Going to the Zoo

from Cali Quilter

Going to the Zoo Pattern


PDF Digital Download

Have you made this pattern?
Share with the Craftsy community.

Quilting: Going to the Zoo
rollover image to zoom

Pattern Details:

Pattern Details

Read blog or news article about this pattern





Skill Level:

little skill level requirement Novice

Basic Skills Necessary:

  • Knowledge of rotary cutting and basic sewing skills.

Pattern Description:

This pattern is perfect for a beginning quilter. It was thoroughly tested so your experience will be successful. There are so many fabulous novelty prints in the modern quilt fabric world! This quilt was designed to feature a fun novelty print in a youth-size quilt. The quilt is larger than a baby quilt and smaller than a twin. Perfect for a child that is in between. There are instructions for constructing the individual blocks, as well as adding borders, backing, quilting and binding. Full color illustrations.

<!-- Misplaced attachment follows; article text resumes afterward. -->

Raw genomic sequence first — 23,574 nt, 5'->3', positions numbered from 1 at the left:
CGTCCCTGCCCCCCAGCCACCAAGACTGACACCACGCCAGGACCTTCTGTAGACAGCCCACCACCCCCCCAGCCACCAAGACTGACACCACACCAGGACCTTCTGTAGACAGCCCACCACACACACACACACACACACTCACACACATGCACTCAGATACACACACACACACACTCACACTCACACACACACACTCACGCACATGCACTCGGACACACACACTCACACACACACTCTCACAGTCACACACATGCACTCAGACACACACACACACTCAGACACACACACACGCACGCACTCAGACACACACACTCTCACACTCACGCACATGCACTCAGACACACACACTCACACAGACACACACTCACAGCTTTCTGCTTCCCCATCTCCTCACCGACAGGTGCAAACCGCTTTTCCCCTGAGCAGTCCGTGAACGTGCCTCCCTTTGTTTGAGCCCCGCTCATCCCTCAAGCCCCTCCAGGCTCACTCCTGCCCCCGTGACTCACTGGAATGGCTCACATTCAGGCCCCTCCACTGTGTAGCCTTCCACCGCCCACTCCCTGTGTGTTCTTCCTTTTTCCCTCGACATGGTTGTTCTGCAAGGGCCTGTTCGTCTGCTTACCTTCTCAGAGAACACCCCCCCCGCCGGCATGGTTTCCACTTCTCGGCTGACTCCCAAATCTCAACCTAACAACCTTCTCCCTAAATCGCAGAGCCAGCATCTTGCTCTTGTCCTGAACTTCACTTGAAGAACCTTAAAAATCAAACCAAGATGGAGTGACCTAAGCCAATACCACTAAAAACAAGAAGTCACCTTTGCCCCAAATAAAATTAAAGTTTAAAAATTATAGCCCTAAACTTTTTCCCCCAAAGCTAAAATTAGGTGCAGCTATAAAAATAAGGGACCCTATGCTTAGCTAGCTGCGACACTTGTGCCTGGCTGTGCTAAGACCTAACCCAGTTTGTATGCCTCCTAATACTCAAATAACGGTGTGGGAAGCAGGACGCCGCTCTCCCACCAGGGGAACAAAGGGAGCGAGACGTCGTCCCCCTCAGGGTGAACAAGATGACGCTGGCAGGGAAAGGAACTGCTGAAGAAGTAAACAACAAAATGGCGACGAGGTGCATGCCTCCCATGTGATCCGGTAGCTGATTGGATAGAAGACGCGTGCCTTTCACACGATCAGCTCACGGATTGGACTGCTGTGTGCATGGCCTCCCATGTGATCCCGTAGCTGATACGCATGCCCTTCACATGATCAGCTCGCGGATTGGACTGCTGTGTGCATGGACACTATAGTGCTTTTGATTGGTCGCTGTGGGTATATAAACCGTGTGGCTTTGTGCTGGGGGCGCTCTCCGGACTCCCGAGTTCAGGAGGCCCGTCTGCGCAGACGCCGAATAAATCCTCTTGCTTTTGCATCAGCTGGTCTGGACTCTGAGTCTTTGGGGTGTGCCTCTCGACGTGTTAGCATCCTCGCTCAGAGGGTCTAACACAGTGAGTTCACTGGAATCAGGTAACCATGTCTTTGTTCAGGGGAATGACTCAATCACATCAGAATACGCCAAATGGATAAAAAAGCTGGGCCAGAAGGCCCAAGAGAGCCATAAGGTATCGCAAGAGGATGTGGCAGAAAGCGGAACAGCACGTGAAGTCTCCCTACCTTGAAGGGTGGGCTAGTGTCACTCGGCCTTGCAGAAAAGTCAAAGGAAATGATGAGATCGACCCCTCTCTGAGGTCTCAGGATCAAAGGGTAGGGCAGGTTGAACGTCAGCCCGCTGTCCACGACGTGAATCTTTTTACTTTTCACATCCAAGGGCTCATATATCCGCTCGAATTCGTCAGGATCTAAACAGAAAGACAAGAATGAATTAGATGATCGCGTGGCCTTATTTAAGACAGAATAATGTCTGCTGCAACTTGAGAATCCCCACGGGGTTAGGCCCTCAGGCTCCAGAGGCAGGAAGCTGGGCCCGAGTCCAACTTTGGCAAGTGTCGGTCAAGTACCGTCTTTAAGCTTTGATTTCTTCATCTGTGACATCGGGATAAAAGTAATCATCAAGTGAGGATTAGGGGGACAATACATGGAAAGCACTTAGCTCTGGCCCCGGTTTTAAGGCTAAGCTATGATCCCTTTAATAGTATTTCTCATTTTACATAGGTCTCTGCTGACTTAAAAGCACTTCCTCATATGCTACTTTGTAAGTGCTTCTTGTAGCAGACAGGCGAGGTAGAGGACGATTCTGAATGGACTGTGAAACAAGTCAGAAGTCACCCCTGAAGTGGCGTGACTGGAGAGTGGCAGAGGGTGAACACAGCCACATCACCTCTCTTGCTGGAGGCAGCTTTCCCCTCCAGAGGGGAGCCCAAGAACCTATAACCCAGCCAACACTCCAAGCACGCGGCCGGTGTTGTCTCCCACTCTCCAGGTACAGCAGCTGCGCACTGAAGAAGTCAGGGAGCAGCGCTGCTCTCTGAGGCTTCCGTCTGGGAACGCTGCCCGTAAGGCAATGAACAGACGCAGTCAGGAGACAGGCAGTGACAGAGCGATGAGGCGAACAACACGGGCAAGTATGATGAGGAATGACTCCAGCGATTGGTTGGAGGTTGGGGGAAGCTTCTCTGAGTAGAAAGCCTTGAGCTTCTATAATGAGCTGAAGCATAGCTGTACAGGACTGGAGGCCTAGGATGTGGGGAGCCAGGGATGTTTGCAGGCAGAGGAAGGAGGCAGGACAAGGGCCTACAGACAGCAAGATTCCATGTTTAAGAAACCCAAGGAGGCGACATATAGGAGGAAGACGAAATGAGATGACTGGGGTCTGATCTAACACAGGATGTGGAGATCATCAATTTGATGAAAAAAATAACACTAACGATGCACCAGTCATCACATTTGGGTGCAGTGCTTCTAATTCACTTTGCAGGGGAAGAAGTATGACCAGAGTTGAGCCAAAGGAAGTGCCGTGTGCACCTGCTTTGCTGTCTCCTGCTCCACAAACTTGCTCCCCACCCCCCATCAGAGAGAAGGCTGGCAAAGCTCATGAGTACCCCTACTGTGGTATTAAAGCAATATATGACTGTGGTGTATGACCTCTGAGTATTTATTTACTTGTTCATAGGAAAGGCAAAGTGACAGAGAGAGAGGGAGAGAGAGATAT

Sizing / Finished Measurements:

  • 50" x 62"


  • 1/2 yard fabric for block center
  • 5/8 yard dark blue fabric for blocks
  • 1 3/8 yards green fabric for blocks and outer border
  • 3 1/2 yards fabric for quilt backing
  • 3/8 yard fabric for binding
  • 56" x 68" piece of batting
  • 1 1/2 yards light blue striped fabric for blocks and inner border

You Will Also Need:

  • Cutting Mat, Rotary Cutter, Ruler, Piecing Thread, Washable Marker, Measuring Tape, Straight Pins, Quilter's Curved Safety Pins

About Designer

About Designer

Cali Quilter on craftsy.com
by Cali Quilter
Walnut Creek, California
Eye IconFollow

My name is Joan Lucchese and I live in the San Francisco Bay Area. I am married and have four fantastic kids. I am so excited to be a Craftsy designer. I have been a quilter for many years and have just started designing my own line of quilt patterns.

I am inspired by the Modern Quilt Movement and the fresh, bright colors of modern quilt fabrics. I am very active in online bees and swaps which ...

Read More »

Other popular patterns:

View all Quilting patterns »